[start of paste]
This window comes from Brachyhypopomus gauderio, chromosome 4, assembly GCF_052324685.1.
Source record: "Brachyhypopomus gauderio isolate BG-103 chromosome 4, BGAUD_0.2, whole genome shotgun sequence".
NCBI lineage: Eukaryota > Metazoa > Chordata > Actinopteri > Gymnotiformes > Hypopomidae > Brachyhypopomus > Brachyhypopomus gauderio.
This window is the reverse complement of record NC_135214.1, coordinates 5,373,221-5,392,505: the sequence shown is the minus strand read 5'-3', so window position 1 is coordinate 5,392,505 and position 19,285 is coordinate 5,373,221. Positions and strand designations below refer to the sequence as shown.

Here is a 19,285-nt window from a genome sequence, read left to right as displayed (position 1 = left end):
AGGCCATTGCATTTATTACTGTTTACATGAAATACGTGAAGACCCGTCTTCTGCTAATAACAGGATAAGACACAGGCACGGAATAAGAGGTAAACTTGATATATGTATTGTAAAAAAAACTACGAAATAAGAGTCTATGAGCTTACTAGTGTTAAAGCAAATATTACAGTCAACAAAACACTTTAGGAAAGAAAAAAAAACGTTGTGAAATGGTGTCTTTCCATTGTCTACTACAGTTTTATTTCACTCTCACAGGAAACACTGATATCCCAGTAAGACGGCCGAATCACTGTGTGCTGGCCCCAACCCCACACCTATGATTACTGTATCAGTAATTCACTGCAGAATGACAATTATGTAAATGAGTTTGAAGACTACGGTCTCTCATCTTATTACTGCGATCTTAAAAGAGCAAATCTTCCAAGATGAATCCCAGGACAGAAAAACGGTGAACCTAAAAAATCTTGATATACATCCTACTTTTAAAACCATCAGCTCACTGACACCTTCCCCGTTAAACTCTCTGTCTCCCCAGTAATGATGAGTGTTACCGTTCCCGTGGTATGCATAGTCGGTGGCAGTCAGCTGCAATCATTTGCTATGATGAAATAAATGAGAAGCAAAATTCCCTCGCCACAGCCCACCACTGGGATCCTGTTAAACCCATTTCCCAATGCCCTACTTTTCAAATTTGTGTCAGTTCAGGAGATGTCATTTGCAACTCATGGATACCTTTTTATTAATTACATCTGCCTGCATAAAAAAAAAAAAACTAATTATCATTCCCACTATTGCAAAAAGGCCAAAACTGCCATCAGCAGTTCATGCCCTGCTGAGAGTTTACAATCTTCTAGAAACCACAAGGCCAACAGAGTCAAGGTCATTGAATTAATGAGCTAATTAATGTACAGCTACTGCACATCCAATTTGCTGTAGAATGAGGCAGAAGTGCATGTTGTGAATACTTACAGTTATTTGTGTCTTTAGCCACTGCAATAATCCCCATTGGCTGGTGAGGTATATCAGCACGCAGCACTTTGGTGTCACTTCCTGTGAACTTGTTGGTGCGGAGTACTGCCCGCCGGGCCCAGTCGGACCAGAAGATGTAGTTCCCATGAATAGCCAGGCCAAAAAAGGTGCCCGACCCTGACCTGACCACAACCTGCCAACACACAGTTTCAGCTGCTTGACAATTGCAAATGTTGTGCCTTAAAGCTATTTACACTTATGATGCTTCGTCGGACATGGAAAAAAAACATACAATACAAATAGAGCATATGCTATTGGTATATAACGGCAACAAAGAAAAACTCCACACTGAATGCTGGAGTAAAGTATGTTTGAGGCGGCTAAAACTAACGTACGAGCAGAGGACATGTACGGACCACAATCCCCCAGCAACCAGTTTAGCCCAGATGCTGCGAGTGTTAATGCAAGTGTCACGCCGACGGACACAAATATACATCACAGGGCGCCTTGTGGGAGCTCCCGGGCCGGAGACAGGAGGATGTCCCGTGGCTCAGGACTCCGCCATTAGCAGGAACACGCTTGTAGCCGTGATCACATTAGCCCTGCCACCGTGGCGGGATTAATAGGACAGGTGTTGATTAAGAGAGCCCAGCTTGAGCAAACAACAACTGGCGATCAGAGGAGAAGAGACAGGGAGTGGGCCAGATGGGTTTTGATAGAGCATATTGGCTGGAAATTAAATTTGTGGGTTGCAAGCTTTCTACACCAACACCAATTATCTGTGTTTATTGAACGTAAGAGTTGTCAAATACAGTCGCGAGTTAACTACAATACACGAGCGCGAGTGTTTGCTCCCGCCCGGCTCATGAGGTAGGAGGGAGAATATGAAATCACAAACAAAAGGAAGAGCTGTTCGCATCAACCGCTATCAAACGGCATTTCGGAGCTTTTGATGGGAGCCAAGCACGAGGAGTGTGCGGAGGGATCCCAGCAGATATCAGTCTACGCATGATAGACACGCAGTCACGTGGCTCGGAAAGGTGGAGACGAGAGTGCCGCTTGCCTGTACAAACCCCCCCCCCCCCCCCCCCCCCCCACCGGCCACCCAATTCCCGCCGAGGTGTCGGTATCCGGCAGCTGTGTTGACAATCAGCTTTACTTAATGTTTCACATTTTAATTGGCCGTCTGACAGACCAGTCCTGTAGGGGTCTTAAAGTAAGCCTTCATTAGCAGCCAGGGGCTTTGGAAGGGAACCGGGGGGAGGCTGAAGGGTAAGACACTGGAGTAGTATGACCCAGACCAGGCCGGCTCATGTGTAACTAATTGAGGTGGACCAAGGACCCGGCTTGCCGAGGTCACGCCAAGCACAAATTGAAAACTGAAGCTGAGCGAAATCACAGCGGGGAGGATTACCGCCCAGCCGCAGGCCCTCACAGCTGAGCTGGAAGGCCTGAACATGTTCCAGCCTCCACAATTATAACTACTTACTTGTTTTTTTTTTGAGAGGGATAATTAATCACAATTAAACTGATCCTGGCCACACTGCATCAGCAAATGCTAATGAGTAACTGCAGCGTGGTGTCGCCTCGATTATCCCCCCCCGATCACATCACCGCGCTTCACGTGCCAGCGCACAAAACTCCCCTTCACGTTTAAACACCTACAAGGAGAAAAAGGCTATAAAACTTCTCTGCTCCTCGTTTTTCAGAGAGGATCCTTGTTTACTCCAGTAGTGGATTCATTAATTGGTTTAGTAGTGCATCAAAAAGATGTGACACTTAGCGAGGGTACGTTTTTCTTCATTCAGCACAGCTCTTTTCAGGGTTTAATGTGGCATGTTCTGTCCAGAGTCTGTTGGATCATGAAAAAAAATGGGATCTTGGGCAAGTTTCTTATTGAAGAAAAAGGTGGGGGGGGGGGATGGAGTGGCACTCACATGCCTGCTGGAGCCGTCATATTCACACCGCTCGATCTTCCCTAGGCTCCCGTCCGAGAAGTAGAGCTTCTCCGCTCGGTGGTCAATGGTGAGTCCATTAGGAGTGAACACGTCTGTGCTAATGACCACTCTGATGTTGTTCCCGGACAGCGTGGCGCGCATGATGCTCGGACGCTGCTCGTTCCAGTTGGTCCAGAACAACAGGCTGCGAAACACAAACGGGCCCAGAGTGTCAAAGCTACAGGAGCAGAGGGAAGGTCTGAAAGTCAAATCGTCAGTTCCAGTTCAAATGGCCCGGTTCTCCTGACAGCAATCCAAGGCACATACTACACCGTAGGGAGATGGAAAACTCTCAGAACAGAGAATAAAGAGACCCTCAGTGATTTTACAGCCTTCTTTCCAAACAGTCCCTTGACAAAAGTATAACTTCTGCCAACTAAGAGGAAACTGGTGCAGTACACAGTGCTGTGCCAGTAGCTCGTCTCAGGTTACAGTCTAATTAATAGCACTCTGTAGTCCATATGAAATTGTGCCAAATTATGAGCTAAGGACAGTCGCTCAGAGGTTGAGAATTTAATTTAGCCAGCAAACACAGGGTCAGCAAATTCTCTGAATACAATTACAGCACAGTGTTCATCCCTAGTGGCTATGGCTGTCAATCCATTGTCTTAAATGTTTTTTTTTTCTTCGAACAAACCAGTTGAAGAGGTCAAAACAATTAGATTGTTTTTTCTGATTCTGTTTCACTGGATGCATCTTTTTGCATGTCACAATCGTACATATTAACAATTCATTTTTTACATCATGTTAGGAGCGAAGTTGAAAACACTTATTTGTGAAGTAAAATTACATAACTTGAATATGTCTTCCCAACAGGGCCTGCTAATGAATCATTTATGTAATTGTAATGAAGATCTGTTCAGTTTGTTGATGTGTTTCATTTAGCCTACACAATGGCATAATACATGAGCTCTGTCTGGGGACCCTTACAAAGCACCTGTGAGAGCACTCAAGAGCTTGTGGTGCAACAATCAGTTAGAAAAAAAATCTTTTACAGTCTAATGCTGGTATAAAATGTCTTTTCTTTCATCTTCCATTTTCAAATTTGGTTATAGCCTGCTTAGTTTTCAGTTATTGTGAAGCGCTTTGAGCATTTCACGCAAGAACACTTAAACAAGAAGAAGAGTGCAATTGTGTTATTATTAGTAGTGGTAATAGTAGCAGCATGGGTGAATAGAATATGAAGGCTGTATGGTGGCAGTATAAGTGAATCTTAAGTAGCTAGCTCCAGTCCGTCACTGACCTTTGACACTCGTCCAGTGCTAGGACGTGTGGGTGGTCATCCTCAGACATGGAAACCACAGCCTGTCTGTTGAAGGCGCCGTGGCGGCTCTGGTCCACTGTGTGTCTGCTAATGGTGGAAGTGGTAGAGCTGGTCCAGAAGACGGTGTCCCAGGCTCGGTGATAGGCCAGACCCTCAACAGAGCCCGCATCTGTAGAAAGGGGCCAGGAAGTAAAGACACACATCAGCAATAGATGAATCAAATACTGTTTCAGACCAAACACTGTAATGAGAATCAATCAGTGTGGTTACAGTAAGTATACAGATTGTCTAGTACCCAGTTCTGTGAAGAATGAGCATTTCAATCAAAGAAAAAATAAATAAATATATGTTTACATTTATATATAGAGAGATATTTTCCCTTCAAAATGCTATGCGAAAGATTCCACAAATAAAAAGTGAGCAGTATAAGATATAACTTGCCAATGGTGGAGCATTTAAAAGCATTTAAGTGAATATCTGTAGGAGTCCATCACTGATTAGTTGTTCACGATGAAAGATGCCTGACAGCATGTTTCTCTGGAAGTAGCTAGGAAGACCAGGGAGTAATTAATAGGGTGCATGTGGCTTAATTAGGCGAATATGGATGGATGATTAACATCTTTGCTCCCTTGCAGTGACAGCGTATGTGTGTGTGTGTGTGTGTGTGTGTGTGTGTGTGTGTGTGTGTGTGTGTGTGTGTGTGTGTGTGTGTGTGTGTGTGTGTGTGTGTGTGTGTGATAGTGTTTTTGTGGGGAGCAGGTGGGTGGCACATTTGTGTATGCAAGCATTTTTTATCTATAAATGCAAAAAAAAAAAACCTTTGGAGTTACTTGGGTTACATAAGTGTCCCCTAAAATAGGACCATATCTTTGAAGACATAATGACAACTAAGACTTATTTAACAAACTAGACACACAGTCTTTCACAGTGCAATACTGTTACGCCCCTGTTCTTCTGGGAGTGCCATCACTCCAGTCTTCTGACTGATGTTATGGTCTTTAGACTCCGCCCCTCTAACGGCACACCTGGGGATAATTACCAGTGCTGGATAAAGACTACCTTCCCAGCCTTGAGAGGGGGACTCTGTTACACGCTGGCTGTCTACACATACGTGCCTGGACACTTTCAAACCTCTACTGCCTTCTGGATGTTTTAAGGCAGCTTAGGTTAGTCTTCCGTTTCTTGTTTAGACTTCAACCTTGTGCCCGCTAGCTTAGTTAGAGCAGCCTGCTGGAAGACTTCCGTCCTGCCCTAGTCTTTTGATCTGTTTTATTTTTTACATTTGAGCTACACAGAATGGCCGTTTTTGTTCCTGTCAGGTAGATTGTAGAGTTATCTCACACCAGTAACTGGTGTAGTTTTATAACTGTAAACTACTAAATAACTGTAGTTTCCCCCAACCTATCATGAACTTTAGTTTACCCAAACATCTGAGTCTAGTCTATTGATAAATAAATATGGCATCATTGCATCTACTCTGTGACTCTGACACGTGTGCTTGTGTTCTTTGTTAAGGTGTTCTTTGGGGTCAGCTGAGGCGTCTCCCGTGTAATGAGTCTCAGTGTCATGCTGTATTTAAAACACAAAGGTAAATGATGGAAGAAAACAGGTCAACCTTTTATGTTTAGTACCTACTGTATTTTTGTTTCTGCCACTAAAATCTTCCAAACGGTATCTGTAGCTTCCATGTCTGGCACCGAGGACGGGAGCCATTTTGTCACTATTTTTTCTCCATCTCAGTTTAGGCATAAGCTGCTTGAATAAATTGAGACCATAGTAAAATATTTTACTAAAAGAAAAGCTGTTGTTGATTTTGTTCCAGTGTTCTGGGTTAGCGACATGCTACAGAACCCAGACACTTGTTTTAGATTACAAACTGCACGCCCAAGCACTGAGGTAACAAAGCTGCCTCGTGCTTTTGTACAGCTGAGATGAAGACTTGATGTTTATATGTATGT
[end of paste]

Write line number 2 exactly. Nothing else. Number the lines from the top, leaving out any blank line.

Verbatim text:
Source record: "Brachyhypopomus gauderio isolate BG-103 chromosome 4, BGAUD_0.2, whole genome shotgun sequence".